Why Your Back Cries Out Every Time You Sit Down – Advance Physio Waterford

80% of people suffer back pain at some point in their lives. If you haven’t fallen into that category yet, pay attention, because you might at some point over the next few years. 
A major factor in the aggravation of many cases of back pain is sitting. You probably spend about 8 hours of your day sitting. That’s about as much time as you spend sleeping. Do you find that hard to believe? 

Sitting Causes Back Pain - Advance Physio Waterford

For most people the following are true: You sit down when you have breakfast. You sit down on your way to work (Who knows, you may even drive for a living). You sit down when you are at work. You sit down for lunch. You sit down at work after lunch. You sit down on your way home from work. You sit down when you have dinner at home after work. You sit down at home after dinner. You are probably sitting while you’re reading this right now. You get the idea. So why is all this sitting bad for you if you have a back problem? Well, there are two reasons:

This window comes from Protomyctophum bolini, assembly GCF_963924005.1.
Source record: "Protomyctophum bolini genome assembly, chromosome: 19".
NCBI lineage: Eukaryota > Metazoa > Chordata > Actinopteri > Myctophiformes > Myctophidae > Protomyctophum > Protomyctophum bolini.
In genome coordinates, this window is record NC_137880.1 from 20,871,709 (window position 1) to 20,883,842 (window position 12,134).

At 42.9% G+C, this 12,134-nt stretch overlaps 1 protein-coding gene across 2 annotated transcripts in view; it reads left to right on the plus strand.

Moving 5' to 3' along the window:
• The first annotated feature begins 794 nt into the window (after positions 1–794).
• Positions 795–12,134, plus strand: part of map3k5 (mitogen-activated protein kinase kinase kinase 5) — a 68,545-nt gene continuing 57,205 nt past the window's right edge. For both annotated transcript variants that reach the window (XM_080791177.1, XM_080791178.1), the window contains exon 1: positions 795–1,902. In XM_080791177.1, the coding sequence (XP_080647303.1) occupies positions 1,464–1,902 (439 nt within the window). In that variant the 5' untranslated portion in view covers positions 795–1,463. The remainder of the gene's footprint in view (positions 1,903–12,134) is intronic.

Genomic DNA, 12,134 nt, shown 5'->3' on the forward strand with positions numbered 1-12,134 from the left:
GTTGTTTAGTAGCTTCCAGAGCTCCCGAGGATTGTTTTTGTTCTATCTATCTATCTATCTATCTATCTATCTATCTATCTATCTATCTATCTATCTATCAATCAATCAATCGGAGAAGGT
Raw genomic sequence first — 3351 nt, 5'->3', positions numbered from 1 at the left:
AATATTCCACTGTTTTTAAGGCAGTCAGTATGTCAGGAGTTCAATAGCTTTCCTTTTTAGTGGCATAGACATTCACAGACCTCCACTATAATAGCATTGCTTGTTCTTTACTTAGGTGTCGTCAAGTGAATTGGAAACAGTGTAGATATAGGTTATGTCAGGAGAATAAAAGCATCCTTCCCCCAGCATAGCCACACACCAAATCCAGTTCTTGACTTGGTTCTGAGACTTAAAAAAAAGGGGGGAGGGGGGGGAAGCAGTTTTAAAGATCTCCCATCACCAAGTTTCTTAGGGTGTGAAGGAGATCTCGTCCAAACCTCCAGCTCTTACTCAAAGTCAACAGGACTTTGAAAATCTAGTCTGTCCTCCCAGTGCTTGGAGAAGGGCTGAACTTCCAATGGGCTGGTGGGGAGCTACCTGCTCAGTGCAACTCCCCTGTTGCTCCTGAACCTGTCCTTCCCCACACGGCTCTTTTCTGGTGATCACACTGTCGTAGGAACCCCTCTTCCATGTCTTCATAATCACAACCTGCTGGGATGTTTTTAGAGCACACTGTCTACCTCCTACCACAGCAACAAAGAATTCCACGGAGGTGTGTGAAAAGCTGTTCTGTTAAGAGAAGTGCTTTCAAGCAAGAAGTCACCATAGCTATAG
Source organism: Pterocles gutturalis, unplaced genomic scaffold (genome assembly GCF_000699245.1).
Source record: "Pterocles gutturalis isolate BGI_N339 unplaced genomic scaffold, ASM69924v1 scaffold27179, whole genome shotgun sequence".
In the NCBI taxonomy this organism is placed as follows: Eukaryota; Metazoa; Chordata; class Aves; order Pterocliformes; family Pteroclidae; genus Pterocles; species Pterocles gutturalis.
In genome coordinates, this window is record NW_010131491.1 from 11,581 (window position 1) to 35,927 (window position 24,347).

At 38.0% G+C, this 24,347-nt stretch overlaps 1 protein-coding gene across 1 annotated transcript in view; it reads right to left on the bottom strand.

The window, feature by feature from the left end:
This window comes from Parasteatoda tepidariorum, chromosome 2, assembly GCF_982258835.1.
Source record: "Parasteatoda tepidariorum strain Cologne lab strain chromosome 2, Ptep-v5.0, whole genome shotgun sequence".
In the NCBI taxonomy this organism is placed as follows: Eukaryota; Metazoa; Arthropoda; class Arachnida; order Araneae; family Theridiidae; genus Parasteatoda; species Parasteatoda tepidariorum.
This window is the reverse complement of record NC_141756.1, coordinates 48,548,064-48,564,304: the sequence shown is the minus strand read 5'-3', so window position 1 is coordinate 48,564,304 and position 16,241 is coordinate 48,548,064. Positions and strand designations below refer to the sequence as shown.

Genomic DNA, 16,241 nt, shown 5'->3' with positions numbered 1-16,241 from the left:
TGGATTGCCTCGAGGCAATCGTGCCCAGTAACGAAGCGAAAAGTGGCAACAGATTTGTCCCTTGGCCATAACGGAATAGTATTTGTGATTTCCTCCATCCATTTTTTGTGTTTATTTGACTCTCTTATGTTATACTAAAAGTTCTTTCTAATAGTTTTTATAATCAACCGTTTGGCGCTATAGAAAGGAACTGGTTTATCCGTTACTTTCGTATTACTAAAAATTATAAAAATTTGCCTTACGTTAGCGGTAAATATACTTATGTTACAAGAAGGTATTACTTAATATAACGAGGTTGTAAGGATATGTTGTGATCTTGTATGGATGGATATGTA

The first reason is that research shows that there is nearly 50% increased pressure on the discs in your spine when you sit down. That’s not all. When you lean forward when you’re sitting, this pressure increases to 80%. So this might happen when you lean forward to use a keyboard at work. Or even when you are reading something when you’re sitting. That continuous excess pressure on your spinal discs can cause you bother if you are someone with a back problem. 

The second reason is that when you sit, a muscle called the iliopsoas muscle is shortened. This muscle travels from your lower back to your thigh. When it’s shortened for long periods of time from long periods of sitting, it can become tight. And when it becomes tight, it can lead to problems that cause you back pain. 

So what can you do to to help with this problem? One thing that can make a big difference is to not sit for longer that 30 minutes at a time. Stand up, walk around for a minute or so, and then you can sit back down for another 30 minutes. Interrupting long periods of sitting in this manner helps in two ways: The first is that it takes away all that build up of extra pressure on your spinal discs. The second is that it will stop that iliopsoas muscle from tightening up too much. 

Now, have you been sitting for longer than 30 minutes while you’re reading this? Go ahead, you know what to do !